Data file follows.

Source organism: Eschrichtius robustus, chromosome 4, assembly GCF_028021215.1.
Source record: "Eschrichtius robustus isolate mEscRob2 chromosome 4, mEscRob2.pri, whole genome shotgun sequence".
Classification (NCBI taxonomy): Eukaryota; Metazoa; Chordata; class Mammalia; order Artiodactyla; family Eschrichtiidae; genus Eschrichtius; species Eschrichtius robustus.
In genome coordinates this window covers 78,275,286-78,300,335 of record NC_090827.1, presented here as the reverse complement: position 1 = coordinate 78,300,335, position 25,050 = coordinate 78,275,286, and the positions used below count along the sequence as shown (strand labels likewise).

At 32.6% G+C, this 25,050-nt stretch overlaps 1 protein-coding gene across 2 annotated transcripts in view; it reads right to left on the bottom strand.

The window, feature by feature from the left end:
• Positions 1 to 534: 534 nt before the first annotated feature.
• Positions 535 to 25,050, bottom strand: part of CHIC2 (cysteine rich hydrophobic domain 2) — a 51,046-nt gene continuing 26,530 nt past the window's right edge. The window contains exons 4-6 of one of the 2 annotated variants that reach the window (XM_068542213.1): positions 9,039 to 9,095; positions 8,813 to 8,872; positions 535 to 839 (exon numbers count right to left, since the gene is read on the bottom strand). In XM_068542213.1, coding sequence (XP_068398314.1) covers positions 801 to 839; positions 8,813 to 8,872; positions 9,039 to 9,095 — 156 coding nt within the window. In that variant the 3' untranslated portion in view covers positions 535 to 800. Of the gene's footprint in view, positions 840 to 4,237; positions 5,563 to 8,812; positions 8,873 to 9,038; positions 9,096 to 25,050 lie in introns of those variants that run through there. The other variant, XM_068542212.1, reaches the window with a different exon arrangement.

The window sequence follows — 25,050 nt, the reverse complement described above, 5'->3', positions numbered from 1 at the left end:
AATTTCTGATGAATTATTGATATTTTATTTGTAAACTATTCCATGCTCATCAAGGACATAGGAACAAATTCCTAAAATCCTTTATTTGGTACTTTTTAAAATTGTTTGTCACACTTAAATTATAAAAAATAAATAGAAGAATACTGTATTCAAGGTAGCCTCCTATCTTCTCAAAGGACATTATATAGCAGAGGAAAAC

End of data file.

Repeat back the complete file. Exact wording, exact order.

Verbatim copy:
Source organism: Eschrichtius robustus, chromosome 4, assembly GCF_028021215.1.
Source record: "Eschrichtius robustus isolate mEscRob2 chromosome 4, mEscRob2.pri, whole genome shotgun sequence".
Classification (NCBI taxonomy): Eukaryota; Metazoa; Chordata; class Mammalia; order Artiodactyla; family Eschrichtiidae; genus Eschrichtius; species Eschrichtius robustus.
In genome coordinates this window covers 78,275,286-78,300,335 of record NC_090827.1, presented here as the reverse complement: position 1 = coordinate 78,300,335, position 25,050 = coordinate 78,275,286, and the positions used below count along the sequence as shown (strand labels likewise).

At 32.6% G+C, this 25,050-nt stretch overlaps 1 protein-coding gene across 2 annotated transcripts in view; it reads right to left on the bottom strand.

The window, feature by feature from the left end:
• Positions 1 to 534: 534 nt before the first annotated feature.
• Positions 535 to 25,050, bottom strand: part of CHIC2 (cysteine rich hydrophobic domain 2) — a 51,046-nt gene continuing 26,530 nt past the window's right edge. The window contains exons 4-6 of one of the 2 annotated variants that reach the window (XM_068542213.1): positions 9,039 to 9,095; positions 8,813 to 8,872; positions 535 to 839 (exon numbers count right to left, since the gene is read on the bottom strand). In XM_068542213.1, coding sequence (XP_068398314.1) covers positions 801 to 839; positions 8,813 to 8,872; positions 9,039 to 9,095 — 156 coding nt within the window. In that variant the 3' untranslated portion in view covers positions 535 to 800. Of the gene's footprint in view, positions 840 to 4,237; positions 5,563 to 8,812; positions 8,873 to 9,038; positions 9,096 to 25,050 lie in introns of those variants that run through there. The other variant, XM_068542212.1, reaches the window with a different exon arrangement.

The window sequence follows — 25,050 nt, the reverse complement described above, 5'->3', positions numbered from 1 at the left end:
AATTTCTGATGAATTATTGATATTTTATTTGTAAACTATTCCATGCTCATCAAGGACATAGGAACAAATTCCTAAAATCCTTTATTTGGTACTTTTTAAAATTGTTTGTCACACTTAAATTATAAAAAATAAATAGAAGAATACTGTATTCAAGGTAGCCTCCTATCTTCTCAAAGGACATTATATAGCAGAGGAAAAC